As mums, we often find that there are times where we need to get things done, but our toddlers or little ones may want to be held or demand one-to-one attention. While screens are a typical go-to to distract children so you can check off a chore or two, research has shown that this can actually hinder their development.
The good news is that you do not have to depend on screens. Children are naturally curious and will latch on to an activity in the right conditions. This is where, as a parent, you can help this happen.
Start by choosing ideas that target your child’s personal interests, gather the supplies they need, then let them be. Your child will need chunks of time and permission to make a mess. Look for ways to control chaos without limiting creativity, like painting on the patio. Then don’t disturb them – not even with a “Good job!” comment. Children learn best through trial and error.
However, that doesn’t mean that you don’t need to get involved. Your role is to help get things started, then sit back and watch the magic begin! Here are some screen-free ideas to help keep your little one busy while you get your own work done.
1. SENSORY BINS
Sensory bins are easy to put together with large bins, coloured rice, kinetic sand, scoops and toys. They will keep your toddler entertained for ages and you can easily switch out the toys periodically or prepare different themed bins ready to go.
2. NO OR LITTLE MESS ARTPut your toddler in a high chair with something they can safely make art with, such as non-toxic finger paints or toddler-friendly crayons, along with some paper, and just let them go wild!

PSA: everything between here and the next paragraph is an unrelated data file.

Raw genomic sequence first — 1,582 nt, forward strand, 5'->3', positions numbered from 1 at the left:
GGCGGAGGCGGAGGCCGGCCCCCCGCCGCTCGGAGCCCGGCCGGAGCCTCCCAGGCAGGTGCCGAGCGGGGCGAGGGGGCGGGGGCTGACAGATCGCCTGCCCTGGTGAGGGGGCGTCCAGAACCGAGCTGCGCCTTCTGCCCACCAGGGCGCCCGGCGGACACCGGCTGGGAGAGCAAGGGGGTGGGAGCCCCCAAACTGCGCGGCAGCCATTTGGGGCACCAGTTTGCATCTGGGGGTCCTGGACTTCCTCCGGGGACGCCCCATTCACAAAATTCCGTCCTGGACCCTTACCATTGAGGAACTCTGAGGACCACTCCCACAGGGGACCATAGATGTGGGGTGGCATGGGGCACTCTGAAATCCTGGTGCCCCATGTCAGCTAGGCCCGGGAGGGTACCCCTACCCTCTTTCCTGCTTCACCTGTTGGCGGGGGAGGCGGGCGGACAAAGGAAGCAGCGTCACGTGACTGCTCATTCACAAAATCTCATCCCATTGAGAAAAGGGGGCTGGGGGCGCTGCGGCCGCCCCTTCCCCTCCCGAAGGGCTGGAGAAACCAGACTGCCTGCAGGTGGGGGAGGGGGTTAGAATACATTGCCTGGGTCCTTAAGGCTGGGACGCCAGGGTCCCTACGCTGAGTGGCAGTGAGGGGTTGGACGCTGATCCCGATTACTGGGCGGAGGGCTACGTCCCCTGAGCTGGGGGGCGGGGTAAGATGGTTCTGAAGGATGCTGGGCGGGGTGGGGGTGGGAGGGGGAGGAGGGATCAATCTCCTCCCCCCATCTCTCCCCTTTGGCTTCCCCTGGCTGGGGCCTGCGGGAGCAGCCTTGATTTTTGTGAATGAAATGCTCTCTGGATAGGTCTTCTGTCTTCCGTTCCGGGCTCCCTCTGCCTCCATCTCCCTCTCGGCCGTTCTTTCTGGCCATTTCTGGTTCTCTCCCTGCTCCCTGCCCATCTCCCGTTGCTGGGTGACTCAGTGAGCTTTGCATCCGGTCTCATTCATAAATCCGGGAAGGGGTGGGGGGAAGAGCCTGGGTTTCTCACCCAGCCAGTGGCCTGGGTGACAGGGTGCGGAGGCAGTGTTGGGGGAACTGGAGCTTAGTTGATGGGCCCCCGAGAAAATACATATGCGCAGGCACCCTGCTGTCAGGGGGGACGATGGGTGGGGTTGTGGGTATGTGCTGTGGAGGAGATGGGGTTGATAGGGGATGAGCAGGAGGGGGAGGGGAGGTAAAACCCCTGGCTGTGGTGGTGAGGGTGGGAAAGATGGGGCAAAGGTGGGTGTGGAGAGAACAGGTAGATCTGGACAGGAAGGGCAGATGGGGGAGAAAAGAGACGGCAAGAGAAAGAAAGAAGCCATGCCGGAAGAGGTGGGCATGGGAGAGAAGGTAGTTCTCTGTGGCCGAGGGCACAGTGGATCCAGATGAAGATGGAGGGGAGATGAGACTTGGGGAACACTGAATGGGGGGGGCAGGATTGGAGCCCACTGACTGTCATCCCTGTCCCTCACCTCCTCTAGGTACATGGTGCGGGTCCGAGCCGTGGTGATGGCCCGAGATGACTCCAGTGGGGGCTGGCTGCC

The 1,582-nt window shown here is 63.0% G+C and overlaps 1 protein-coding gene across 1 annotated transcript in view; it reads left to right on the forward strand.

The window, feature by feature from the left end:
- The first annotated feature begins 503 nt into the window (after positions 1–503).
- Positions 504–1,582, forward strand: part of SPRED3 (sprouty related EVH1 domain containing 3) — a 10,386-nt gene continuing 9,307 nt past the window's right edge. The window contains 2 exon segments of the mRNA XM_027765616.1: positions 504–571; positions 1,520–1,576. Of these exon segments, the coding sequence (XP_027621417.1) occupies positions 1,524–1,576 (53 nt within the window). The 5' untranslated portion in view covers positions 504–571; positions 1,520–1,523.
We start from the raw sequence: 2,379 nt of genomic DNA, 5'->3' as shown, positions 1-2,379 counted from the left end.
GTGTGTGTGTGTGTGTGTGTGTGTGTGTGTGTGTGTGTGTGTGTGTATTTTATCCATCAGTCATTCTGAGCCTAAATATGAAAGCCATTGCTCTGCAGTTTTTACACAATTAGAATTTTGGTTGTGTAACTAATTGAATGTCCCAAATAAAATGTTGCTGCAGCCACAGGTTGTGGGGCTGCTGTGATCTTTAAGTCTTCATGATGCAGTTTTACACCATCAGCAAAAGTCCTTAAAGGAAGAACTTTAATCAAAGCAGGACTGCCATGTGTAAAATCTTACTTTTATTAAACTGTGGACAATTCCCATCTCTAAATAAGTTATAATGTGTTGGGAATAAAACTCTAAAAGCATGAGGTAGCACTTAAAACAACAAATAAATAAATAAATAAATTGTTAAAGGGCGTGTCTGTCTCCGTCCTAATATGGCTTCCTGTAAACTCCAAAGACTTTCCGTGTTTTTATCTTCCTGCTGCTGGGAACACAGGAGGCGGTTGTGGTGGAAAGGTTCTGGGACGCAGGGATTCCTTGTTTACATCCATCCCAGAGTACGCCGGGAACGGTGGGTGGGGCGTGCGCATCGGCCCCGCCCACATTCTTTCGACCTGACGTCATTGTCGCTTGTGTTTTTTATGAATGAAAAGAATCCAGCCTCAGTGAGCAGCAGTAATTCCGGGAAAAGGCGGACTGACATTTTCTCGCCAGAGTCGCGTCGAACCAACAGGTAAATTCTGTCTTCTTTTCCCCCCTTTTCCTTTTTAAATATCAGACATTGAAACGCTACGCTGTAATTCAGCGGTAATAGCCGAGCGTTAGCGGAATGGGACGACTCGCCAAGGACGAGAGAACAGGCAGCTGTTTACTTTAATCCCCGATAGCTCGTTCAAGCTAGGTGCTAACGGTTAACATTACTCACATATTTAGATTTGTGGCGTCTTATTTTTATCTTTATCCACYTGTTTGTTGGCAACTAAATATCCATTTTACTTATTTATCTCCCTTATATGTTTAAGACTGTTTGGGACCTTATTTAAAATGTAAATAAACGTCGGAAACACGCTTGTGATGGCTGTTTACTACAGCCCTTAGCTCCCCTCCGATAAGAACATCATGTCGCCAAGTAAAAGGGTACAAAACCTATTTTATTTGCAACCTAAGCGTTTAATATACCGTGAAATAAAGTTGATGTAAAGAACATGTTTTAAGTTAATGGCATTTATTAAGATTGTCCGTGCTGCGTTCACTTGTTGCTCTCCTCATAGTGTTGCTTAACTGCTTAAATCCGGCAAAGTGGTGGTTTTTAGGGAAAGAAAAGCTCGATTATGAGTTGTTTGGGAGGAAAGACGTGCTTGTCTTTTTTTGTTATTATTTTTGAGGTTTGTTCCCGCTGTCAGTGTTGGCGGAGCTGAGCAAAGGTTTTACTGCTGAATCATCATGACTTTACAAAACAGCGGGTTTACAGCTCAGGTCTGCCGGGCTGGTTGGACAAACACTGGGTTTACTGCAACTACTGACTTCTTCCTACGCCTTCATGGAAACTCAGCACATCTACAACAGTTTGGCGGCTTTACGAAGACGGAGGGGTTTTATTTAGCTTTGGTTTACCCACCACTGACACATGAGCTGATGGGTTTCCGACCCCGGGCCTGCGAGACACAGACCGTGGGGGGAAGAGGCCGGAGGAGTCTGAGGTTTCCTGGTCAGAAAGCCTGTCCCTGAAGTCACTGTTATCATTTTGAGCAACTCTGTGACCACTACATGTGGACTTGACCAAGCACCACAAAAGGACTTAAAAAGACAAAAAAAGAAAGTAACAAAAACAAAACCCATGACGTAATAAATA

It doesn’t get much easier than pulling out a few tubs of Play-Doh and plopping them onto the table for an easy toddler activity! You can also whip up your own dough easily so your child will have abundant access to knead and sculpt as they please.
4. COLOURING PAGES
This is a classic activity for a reason. Just have a handful of colouring books and/or printouts at arm’s reach for a quick grab-and-go activity.
5. ALONE TIME PRACTICE
This is a big one. Kids don’t come into the world being able to play on their own; it’s a learned skill that most kids have a hard time with. Start with a five-minute timer and explain to your child that they get to start learning a new skill. Up the timer as they are able to play on their own until they can self-entertain for at least 30 minutes.
Not only are these activities screen-free, but they are also great in helping with the development of your child’s motor skills, imagination and more.
However, please remember that the activities are not meant to be a replacement for parental supervision. Always make sure that someone has an eye on your child at all times.